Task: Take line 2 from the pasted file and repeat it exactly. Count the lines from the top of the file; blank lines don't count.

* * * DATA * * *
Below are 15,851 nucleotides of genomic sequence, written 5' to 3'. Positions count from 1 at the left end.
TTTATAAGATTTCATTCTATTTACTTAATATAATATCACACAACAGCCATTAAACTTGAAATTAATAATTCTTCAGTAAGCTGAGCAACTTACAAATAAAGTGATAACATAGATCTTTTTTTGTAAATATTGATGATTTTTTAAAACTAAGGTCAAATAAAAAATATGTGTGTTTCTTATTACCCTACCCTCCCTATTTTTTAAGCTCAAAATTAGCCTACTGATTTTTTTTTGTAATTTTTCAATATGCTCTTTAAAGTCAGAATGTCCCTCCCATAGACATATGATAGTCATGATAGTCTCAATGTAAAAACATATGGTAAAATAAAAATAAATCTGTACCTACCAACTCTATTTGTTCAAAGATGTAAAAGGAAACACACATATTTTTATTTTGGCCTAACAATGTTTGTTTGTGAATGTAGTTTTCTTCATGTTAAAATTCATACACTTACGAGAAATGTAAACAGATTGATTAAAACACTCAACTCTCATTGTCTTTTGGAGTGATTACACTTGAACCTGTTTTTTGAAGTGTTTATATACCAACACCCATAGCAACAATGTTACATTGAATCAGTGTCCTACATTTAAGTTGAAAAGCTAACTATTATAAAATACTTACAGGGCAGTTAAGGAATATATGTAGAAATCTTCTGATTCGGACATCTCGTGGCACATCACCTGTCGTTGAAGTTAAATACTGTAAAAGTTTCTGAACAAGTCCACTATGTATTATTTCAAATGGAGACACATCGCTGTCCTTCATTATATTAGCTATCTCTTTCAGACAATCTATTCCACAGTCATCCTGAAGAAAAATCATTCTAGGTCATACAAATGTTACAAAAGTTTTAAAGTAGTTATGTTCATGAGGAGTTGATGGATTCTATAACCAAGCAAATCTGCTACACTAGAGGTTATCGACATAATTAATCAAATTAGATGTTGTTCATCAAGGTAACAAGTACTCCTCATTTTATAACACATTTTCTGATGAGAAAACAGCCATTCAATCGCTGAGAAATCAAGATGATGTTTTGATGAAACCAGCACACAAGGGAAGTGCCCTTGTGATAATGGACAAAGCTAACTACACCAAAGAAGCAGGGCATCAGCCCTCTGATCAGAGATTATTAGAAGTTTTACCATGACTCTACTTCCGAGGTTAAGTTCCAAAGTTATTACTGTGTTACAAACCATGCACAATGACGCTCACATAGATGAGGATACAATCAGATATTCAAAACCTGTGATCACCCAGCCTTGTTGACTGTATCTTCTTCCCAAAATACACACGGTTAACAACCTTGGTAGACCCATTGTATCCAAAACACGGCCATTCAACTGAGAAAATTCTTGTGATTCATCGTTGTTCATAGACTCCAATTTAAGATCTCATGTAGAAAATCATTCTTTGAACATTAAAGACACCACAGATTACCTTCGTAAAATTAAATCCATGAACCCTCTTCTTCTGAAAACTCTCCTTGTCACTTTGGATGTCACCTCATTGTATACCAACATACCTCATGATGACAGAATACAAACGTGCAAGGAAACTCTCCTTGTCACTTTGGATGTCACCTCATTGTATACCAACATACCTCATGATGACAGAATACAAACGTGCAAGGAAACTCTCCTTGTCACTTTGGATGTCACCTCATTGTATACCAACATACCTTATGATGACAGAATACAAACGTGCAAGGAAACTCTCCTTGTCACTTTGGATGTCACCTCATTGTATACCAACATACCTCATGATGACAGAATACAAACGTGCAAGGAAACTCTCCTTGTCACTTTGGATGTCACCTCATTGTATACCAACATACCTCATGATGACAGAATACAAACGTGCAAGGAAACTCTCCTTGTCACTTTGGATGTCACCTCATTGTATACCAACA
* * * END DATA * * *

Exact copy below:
TTTATAAGATTTCATTCTATTTACTTAATATAATATCACACAACAGCCATTAAACTTGAAATTAATAATTCTTCAGTAAGCTGAGCAACTTACAAATAAAGTGATAACATAGATCTTTTTTTGTAAATATTGATGATTTTTTAAAACTAAGGTCAAATAAAAAATATGTGTGTTTCTTATTACCCTACCCTCCCTATTTTTTAAGCTCAAAATTAGCCTACTGATTTTTTTTTGTAATTTTTCAATATGCTCTTTAAAGTCAGAATGTCCCTCCCATAGACATATGATAGTCATGATAGTCTCAATGTAAAAACATATGGTAAAATAAAAATAAATCTGTACCTACCAACTCTATTTGTTCAAAGATGTAAAAGGAAACACACATATTTTTATTTTGGCCTAACAATGTTTGTTTGTGAATGTAGTTTTCTTCATGTTAAAATTCATACACTTACGAGAAATGTAAACAGATTGATTAAAACACTCAACTCTCATTGTCTTTTGGAGTGATTACACTTGAACCTGTTTTTTGAAGTGTTTATATACCAACACCCATAGCAACAATGTTACATTGAATCAGTGTCCTACATTTAAGTTGAAAAGCTAACTATTATAAAATACTTACAGGGCAGTTAAGGAATATATGTAGAAATCTTCTGATTCGGACATCTCGTGGCACATCACCTGTCGTTGAAGTTAAATACTGTAAAAGTTTCTGAACAAGTCCACTATGTATTATTTCAAATGGAGACACATCGCTGTCCTTCATTATATTAGCTATCTCTTTCAGACAATCTATTCCACAGTCATCCTGAAGAAAAATCATTCTAGGTCATACAAATGTTACAAAAGTTTTAAAGTAGTTATGTTCATGAGGAGTTGATGGATTCTATAACCAAGCAAATCTGCTACACTAGAGGTTATCGACATAATTAATCAAATTAGATGTTGTTCATCAAGGTAACAAGTACTCCTCATTTTATAACACATTTTCTGATGAGAAAACAGCCATTCAATCGCTGAGAAATCAAGATGATGTTTTGATGAAACCAGCACACAAGGGAAGTGCCCTTGTGATAATGGACAAAGCTAACTACACCAAAGAAGCAGGGCATCAGCCCTCTGATCAGAGATTATTAGAAGTTTTACCATGACTCTACTTCCGAGGTTAAGTTCCAAAGTTATTACTGTGTTACAAACCATGCACAATGACGCTCACATAGATGAGGATACAATCAGATATTCAAAACCTGTGATCACCCAGCCTTGTTGACTGTATCTTCTTCCCAAAATACACACGGTTAACAACCTTGGTAGACCCATTGTATCCAAAACACGGCCATTCAACTGAGAAAATTCTTGTGATTCATCGTTGTTCATAGACTCCAATTTAAGATCTCATGTAGAAAATCATTCTTTGAACATTAAAGACACCACAGATTACCTTCGTAAAATTAAATCCATGAACCCTCTTCTTCTGAAAACTCTCCTTGTCACTTTGGATGTCACCTCATTGTATACCAACATACCTCATGATGACAGAATACAAACGTGCAAGGAAACTCTCCTTGTCACTTTGGATGTCACCTCATTGTATACCAACATACCTCATGATGACAGAATACAAACGTGCAAGGAAACTCTCCTTGTCACTTTGGATGTCACCTCATTGTATACCAACATACCTTATGATGACAGAATACAAACGTGCAAGGAAACTCTCCTTGTCACTTTGGATGTCACCTCATTGTATACCAACATACCTCATGATGACAGAATACAAACGTGCAAGGAAACTCTCCTTGTCACTTTGGATGTCACCTCATTGTATACCAACATACCTCATGATGACAGAATACAAACGTGCAAGGAAACTCTCCTTGTCACTTTGGATGTCACCTCATTGTATACCAACA